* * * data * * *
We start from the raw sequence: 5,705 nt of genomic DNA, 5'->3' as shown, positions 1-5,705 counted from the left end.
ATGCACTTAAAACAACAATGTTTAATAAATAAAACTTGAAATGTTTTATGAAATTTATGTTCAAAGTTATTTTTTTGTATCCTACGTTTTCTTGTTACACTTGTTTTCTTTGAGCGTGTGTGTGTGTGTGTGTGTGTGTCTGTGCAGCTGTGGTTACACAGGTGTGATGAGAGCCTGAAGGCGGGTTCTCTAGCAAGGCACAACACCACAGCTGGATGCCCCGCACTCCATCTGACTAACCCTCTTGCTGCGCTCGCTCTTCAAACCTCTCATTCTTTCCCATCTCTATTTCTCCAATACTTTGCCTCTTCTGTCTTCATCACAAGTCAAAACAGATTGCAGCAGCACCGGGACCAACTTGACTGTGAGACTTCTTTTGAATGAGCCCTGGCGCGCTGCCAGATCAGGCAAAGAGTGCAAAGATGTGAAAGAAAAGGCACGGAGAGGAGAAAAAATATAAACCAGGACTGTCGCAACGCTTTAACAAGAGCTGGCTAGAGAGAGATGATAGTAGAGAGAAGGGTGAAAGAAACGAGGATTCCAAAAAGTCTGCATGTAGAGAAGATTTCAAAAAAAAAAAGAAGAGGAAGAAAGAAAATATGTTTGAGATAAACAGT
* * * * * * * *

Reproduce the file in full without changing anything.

We start from the raw sequence: 5,705 nt of genomic DNA, 5'->3' as shown, positions 1-5,705 counted from the left end.
ATGCACTTAAAACAACAATGTTTAATAAATAAAACTTGAAATGTTTTATGAAATTTATGTTCAAAGTTATTTTTTTGTATCCTACGTTTTCTTGTTACACTTGTTTTCTTTGAGCGTGTGTGTGTGTGTGTGTGTGTGTCTGTGCAGCTGTGGTTACACAGGTGTGATGAGAGCCTGAAGGCGGGTTCTCTAGCAAGGCACAACACCACAGCTGGATGCCCCGCACTCCATCTGACTAACCCTCTTGCTGCGCTCGCTCTTCAAACCTCTCATTCTTTCCCATCTCTATTTCTCCAATACTTTGCCTCTTCTGTCTTCATCACAAGTCAAAACAGATTGCAGCAGCACCGGGACCAACTTGACTGTGAGACTTCTTTTGAATGAGCCCTGGCGCGCTGCCAGATCAGGCAAAGAGTGCAAAGATGTGAAAGAAAAGGCACGGAGAGGAGAAAAAATATAAACCAGGACTGTCGCAACGCTTTAACAAGAGCTGGCTAGAGAGAGATGATAGTAGAGAGAAGGGTGAAAGAAACGAGGATTCCAAAAAGTCTGCATGTAGAGAAGATTTCAAAAAAAAAAAGAAGAGGAAGAAAGAAAATATGTTTGAGATAAACAGT